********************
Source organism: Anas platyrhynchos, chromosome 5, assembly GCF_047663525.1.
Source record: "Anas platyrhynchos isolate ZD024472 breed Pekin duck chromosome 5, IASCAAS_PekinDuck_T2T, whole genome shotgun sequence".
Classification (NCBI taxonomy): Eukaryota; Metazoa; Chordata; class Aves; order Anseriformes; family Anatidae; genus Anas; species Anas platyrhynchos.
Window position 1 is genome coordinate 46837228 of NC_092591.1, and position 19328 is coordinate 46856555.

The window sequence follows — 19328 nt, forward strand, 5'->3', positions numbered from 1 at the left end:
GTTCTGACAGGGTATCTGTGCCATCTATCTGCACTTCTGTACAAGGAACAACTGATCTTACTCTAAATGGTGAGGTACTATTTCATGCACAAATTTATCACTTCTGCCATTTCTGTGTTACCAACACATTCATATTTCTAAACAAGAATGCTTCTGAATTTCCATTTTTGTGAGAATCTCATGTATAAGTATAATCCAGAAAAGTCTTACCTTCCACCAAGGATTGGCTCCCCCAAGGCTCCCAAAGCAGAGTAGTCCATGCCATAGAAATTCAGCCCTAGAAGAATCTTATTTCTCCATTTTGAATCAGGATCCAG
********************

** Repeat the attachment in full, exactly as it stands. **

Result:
Source organism: Anas platyrhynchos, chromosome 5, assembly GCF_047663525.1.
Source record: "Anas platyrhynchos isolate ZD024472 breed Pekin duck chromosome 5, IASCAAS_PekinDuck_T2T, whole genome shotgun sequence".
Classification (NCBI taxonomy): Eukaryota; Metazoa; Chordata; class Aves; order Anseriformes; family Anatidae; genus Anas; species Anas platyrhynchos.
Window position 1 is genome coordinate 46837228 of NC_092591.1, and position 19328 is coordinate 46856555.

The window sequence follows — 19328 nt, forward strand, 5'->3', positions numbered from 1 at the left end:
GTTCTGACAGGGTATCTGTGCCATCTATCTGCACTTCTGTACAAGGAACAACTGATCTTACTCTAAATGGTGAGGTACTATTTCATGCACAAATTTATCACTTCTGCCATTTCTGTGTTACCAACACATTCATATTTCTAAACAAGAATGCTTCTGAATTTCCATTTTTGTGAGAATCTCATGTATAAGTATAATCCAGAAAAGTCTTACCTTCCACCAAGGATTGGCTCCCCCAAGGCTCCCAAAGCAGAGTAGTCCATGCCATAGAAATTCAGCCCTAGAAGAATCTTATTTCTCCATTTTGAATCAGGATCCAG